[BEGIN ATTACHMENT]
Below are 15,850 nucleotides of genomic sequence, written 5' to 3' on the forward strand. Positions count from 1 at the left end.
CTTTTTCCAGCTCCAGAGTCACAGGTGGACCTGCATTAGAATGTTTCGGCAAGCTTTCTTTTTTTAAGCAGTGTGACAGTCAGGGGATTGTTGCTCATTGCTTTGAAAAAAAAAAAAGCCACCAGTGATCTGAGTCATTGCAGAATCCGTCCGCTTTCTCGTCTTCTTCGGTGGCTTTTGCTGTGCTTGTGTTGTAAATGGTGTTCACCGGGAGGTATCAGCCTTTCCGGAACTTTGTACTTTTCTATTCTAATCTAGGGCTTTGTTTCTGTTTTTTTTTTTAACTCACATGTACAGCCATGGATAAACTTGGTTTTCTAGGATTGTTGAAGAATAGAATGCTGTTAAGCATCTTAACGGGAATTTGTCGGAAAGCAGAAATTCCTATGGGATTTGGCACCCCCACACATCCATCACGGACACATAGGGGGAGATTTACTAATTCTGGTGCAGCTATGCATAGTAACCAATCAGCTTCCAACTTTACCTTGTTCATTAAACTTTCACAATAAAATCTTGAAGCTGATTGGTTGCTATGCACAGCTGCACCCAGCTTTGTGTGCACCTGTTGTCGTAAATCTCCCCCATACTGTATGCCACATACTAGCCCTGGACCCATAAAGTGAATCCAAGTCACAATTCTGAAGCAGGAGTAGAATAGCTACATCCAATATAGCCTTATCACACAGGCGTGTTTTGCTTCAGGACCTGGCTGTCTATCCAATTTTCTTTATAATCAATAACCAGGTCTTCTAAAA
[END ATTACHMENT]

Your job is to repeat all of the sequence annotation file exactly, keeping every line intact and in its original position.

Below are 15,850 nucleotides of genomic sequence, written 5' to 3' on the forward strand. Positions count from 1 at the left end.
CTTTTTCCAGCTCCAGAGTCACAGGTGGACCTGCATTAGAATGTTTCGGCAAGCTTTCTTTTTTTAAGCAGTGTGACAGTCAGGGGATTGTTGCTCATTGCTTTGAAAAAAAAAAAAGCCACCAGTGATCTGAGTCATTGCAGAATCCGTCCGCTTTCTCGTCTTCTTCGGTGGCTTTTGCTGTGCTTGTGTTGTAAATGGTGTTCACCGGGAGGTATCAGCCTTTCCGGAACTTTGTACTTTTCTATTCTAATCTAGGGCTTTGTTTCTGTTTTTTTTTTTAACTCACATGTACAGCCATGGATAAACTTGGTTTTCTAGGATTGTTGAAGAATAGAATGCTGTTAAGCATCTTAACGGGAATTTGTCGGAAAGCAGAAATTCCTATGGGATTTGGCACCCCCACACATCCATCACGGACACATAGGGGGAGATTTACTAATTCTGGTGCAGCTATGCATAGTAACCAATCAGCTTCCAACTTTACCTTGTTCATTAAACTTTCACAATAAAATCTTGAAGCTGATTGGTTGCTATGCACAGCTGCACCCAGCTTTGTGTGCACCTGTTGTCGTAAATCTCCCCCATACTGTATGCCACATACTAGCCCTGGACCCATAAAGTGAATCCAAGTCACAATTCTGAAGCAGGAGTAGAATAGCTACATCCAATATAGCCTTATCACACAGGCGTGTTTTGCTTCAGGACCTGGCTGTCTATCCAATTTTCTTTATAATCAATAACCAGGTCTTCTAAAA